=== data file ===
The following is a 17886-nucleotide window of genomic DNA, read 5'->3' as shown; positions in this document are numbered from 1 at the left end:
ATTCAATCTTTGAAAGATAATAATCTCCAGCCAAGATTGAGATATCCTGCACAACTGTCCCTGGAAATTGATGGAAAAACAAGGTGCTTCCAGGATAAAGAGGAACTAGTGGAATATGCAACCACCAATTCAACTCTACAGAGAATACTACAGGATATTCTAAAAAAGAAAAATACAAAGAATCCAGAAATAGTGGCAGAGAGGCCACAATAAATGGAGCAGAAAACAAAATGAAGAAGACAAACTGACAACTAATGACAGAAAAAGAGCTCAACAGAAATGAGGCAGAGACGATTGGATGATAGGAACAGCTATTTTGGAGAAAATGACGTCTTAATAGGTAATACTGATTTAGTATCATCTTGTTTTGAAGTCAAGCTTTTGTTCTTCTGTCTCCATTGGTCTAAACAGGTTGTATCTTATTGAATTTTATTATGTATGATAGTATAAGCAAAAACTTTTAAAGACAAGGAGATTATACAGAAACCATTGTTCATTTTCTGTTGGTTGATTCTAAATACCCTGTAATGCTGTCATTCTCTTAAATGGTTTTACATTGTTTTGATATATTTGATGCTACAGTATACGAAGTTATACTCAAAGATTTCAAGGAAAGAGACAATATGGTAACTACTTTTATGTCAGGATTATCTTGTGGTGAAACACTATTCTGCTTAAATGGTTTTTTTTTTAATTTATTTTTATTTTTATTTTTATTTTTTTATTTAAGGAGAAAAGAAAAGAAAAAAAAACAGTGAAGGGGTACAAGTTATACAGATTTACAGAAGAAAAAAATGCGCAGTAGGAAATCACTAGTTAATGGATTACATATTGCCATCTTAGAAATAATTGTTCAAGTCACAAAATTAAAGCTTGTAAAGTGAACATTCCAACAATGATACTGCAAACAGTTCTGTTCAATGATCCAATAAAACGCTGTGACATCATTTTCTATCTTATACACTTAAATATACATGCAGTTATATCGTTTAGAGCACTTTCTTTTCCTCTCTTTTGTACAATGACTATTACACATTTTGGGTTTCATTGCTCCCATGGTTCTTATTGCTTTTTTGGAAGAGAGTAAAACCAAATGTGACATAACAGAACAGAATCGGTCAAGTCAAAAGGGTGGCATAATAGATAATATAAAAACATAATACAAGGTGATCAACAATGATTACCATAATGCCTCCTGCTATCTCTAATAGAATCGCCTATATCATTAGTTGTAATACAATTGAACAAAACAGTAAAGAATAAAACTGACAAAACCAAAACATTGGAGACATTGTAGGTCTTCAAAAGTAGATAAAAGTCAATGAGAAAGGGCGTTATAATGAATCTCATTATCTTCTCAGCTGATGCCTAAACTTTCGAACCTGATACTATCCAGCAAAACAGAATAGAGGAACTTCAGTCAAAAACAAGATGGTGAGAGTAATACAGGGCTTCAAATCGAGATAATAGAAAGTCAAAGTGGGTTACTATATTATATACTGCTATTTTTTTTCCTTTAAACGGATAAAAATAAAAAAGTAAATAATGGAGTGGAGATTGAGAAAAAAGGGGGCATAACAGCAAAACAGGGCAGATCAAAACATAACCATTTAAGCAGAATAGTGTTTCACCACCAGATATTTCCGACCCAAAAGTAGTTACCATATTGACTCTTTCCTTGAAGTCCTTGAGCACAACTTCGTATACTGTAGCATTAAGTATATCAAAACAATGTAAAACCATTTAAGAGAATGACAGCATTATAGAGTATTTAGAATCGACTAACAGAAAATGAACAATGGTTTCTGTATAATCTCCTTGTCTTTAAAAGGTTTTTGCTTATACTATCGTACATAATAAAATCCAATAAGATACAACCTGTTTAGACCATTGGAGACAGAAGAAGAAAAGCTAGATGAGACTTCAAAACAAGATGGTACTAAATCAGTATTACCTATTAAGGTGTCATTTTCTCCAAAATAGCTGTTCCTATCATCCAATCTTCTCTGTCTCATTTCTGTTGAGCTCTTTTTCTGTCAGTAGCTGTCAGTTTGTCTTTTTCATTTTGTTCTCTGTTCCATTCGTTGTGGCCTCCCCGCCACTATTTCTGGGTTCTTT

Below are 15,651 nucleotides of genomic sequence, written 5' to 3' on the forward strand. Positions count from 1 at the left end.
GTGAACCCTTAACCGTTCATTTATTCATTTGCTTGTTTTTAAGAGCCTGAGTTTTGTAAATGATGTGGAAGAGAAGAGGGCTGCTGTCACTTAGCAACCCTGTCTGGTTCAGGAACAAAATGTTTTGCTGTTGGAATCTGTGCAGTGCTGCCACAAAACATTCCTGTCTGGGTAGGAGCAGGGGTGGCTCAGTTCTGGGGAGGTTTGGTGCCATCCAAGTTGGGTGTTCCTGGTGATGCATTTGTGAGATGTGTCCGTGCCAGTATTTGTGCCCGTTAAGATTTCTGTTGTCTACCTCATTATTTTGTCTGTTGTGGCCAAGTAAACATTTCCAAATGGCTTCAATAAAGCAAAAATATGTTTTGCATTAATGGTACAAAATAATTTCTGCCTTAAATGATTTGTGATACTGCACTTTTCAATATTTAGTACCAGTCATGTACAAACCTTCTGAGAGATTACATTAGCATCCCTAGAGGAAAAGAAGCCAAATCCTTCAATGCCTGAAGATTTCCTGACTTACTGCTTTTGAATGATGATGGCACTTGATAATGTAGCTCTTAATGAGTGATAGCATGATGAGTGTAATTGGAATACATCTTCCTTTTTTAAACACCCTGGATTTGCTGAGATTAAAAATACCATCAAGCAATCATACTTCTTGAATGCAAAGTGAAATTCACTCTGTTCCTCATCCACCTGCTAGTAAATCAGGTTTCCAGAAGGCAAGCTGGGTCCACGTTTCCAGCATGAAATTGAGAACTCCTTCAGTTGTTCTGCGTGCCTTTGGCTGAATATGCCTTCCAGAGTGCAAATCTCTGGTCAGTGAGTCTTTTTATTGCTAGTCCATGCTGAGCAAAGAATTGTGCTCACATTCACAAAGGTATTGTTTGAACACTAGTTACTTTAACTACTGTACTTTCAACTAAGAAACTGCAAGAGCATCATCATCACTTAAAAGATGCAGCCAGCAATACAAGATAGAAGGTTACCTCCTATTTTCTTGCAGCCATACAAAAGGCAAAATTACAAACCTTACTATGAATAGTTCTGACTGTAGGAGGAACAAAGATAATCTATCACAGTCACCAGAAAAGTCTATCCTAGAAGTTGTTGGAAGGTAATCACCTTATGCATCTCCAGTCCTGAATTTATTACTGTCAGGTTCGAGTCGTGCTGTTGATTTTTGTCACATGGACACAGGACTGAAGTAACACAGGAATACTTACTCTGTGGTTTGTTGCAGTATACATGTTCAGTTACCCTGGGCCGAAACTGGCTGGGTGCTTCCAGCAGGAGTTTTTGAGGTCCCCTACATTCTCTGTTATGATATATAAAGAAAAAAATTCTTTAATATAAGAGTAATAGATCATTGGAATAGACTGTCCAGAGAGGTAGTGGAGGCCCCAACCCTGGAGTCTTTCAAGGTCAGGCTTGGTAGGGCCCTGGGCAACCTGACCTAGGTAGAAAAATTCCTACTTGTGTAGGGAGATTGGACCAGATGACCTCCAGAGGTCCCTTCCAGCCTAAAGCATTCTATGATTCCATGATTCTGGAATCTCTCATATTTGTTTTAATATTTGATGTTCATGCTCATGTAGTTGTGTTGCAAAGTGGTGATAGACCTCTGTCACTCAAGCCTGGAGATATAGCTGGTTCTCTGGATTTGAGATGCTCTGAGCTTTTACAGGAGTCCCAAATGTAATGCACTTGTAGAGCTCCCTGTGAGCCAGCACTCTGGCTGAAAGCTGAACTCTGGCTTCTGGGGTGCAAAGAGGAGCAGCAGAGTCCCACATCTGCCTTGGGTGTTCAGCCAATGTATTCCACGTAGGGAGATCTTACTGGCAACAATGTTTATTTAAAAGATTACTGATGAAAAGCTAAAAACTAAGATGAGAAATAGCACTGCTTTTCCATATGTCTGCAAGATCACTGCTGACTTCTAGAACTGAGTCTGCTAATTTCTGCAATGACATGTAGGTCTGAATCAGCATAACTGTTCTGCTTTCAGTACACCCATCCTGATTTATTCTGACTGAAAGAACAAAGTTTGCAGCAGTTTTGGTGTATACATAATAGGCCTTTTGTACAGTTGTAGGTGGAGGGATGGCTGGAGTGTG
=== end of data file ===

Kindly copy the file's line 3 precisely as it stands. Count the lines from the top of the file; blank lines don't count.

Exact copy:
Below are 15,651 nucleotides of genomic sequence, written 5' to 3' on the forward strand. Positions count from 1 at the left end.